Bordeaux is a cornerstone of the fine wine world and for many years has been a reference point for others around the world - with Cabernet Sauvignon and Merlot so widely planted. Here are some alternatives if you like Bordeaux and are wondering what else can compete for your attention...
The structure and complexity of a top Bordeaux wine – whether Left Bank Cabernet Sauvignon or Right Bank Merlot – is still a vanguard of wine quality in the world, whatever your views on the release prices of some high-end growths.
But, the wine world has become more pluralistic in recent decades, symbolised in the early stages by a certain Judgement of Paris, of course.
Decanter’s Tasting team has picked out six impressive Bordeaux alternatives from around the world.
Some are led by Cabernet or Merlot, but others have a varietal twist for Bordeaux lovers looking for something a bit different within a similar stylistic bracket.
Top 50 New World Cabernet Sauvignon in the April 2017 issue of Decanter magazine. Available in print and digital
Six Bordeaux alternatives:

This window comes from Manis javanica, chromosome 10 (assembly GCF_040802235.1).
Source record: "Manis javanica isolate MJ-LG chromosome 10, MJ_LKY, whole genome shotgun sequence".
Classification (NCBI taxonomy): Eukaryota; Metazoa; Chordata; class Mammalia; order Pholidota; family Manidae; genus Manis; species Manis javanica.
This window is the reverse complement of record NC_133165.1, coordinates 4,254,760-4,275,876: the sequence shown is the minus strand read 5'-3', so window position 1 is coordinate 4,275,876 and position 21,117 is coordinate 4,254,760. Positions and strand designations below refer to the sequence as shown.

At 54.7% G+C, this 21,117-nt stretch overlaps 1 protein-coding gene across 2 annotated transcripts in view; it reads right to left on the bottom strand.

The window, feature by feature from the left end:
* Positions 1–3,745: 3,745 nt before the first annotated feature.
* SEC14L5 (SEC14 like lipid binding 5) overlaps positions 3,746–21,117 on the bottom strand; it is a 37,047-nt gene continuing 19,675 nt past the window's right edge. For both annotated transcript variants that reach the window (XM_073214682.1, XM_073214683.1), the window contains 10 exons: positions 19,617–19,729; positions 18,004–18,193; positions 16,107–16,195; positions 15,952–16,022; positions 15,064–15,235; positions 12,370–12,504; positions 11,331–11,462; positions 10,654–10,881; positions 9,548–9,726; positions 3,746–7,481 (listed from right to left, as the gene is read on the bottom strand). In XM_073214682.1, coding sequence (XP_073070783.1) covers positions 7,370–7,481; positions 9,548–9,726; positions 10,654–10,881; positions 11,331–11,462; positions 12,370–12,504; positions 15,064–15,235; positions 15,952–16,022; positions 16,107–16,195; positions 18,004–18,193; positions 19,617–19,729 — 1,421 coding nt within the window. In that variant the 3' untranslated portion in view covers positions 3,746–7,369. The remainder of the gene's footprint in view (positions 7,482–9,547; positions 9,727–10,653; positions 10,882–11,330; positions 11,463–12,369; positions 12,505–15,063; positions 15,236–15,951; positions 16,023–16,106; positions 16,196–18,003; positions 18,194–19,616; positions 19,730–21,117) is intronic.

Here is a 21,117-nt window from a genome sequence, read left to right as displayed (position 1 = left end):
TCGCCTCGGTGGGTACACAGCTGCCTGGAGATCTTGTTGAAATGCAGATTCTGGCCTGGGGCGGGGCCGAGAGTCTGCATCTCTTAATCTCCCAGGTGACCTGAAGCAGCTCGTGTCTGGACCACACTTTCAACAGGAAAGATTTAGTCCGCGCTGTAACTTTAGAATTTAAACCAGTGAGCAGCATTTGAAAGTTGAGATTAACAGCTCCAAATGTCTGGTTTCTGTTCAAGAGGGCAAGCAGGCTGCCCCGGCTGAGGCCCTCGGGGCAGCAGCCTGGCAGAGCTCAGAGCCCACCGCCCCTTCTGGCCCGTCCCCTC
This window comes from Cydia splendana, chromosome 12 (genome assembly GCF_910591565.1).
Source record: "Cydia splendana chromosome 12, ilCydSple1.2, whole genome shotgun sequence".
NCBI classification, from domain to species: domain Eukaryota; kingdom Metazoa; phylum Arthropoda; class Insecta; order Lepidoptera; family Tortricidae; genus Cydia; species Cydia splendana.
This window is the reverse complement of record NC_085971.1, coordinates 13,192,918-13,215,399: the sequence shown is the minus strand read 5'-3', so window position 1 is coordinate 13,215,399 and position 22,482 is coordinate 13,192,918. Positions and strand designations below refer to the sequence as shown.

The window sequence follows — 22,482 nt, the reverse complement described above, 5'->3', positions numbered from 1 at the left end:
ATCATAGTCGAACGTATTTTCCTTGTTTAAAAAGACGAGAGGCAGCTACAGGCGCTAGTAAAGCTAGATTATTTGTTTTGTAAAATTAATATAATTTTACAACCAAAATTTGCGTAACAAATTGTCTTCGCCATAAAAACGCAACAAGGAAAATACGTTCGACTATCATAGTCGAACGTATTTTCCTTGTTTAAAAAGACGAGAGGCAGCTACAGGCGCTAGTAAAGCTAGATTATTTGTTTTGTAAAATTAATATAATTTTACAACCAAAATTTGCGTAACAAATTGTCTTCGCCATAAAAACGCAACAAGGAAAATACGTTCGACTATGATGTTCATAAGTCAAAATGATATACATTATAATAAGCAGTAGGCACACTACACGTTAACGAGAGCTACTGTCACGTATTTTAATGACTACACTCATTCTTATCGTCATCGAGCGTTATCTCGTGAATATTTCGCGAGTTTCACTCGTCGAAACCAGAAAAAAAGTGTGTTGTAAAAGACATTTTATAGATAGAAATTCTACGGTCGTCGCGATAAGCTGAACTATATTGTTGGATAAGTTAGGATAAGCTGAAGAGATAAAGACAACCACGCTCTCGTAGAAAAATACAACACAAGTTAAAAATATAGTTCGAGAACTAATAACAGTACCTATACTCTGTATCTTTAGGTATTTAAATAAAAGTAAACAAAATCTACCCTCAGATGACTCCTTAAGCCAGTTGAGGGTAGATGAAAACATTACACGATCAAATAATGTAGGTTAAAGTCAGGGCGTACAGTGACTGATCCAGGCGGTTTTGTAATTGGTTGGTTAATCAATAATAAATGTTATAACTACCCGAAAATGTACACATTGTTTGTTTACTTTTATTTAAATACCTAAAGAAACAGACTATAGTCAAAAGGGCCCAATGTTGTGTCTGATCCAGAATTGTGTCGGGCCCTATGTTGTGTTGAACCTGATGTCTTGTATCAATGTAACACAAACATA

The 2012 Opus is developing nicely in bottle, and some additional complexity has already emerged to complement its Rubenesque fruit...
From the Ornellaia stable comes this beautiful red of impeccable breeding. An annual production of around half a million bottles
This Cabernet is blended with small amounts of Malbec, Petit Verdot and Merlot, giving it a lifted nose of dried
Gimblett Gravels is renowned for the quality of its Bordeaux blends. This example shows the typical freshness of the region,
The Erial Tradicion Familia uses 80 year old vines to perfection, producing a full and concentrated fruit profile...
A blend of 70% Barbera and 30% Cabernet Sauvignon, some of which is dried using the appassimento technique to concentrate